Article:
|Courtesy of www.dalipaintings.com|
Among the symbolic roles Gala filled in Dali's life and work, her function as a spiritual guide assumed special significance for the artist following his return to Europe in 1948. In her incarnation as Madonna, Angel, and Magdalen, Gala is interpreted as the spiritual force who leads Dali back to Christianity. In Saint Helena of Port Lligat, she appears in the guise of the early Christian saint and mother of Constantine the Great, who prevailed upon her son to adopt Christianity as the official religion of the late Roman Empire in 313 C.E . In the year 325 the devout Helena embarked on a trip to the Holy Land to identify the sacred sites of Christianity. Divinely inspired visions led her to the home of Mary Magdalene, to the site of Christ's crucifixion, and to the Holy Sepulcher, where Constantine erected basilicas. Saint Helena is also reputed to have discovered the remains of the "true" cross.
Dali envisions Gala as his own religious "mother" in the guise of Saint Helena. Seated on rocks along the shore of the Bay of Port Lligat, she holds her attribute, the cross, in one hand, and the gospels in the other. The statuesque figure of Gala is modeled on Moses by Michelangelo, an art-historical conceit that Dali increasingly employed. The image reappears in Dali's monumental Ecumenical Council of 1960.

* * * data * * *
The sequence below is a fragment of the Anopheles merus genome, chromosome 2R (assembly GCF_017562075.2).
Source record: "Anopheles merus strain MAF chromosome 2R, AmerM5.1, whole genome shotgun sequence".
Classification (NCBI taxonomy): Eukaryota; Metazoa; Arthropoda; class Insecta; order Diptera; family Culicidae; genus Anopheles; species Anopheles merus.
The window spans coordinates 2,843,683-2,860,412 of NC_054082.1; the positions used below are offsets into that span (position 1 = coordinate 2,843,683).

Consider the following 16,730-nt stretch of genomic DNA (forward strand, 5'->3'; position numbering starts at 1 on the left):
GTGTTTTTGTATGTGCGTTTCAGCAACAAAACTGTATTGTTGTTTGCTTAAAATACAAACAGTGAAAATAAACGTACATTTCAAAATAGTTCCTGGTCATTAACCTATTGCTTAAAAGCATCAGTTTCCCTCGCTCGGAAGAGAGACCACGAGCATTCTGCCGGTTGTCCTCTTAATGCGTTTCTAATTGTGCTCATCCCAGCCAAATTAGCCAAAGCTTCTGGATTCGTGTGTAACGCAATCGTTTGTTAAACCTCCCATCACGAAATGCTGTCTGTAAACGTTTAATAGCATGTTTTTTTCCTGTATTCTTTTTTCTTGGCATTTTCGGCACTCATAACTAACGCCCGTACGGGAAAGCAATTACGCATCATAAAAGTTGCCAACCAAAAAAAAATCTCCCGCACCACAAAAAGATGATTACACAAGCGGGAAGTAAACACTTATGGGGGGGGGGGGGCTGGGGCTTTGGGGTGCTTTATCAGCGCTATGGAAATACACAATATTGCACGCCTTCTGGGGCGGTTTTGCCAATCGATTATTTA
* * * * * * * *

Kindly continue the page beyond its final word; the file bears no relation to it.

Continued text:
The austere beauty of Port Lligat is a fitting backdrop for this image of unquestioning faith and religious zeal. Dali has fully indulged his penchant for drama, fashioning dark billowy clouds from which the light of inspiration rains down on distant hills. The figure of the lone saint appears like a rock, solidly planted in a landscape that is summarily painted. Dali has employed a range of techniques to achieve the effect of a severe and ascetic environment: grisaille is combined with blotting and finger painting in the foreground and background, and a thick varnish has been applied to the sea.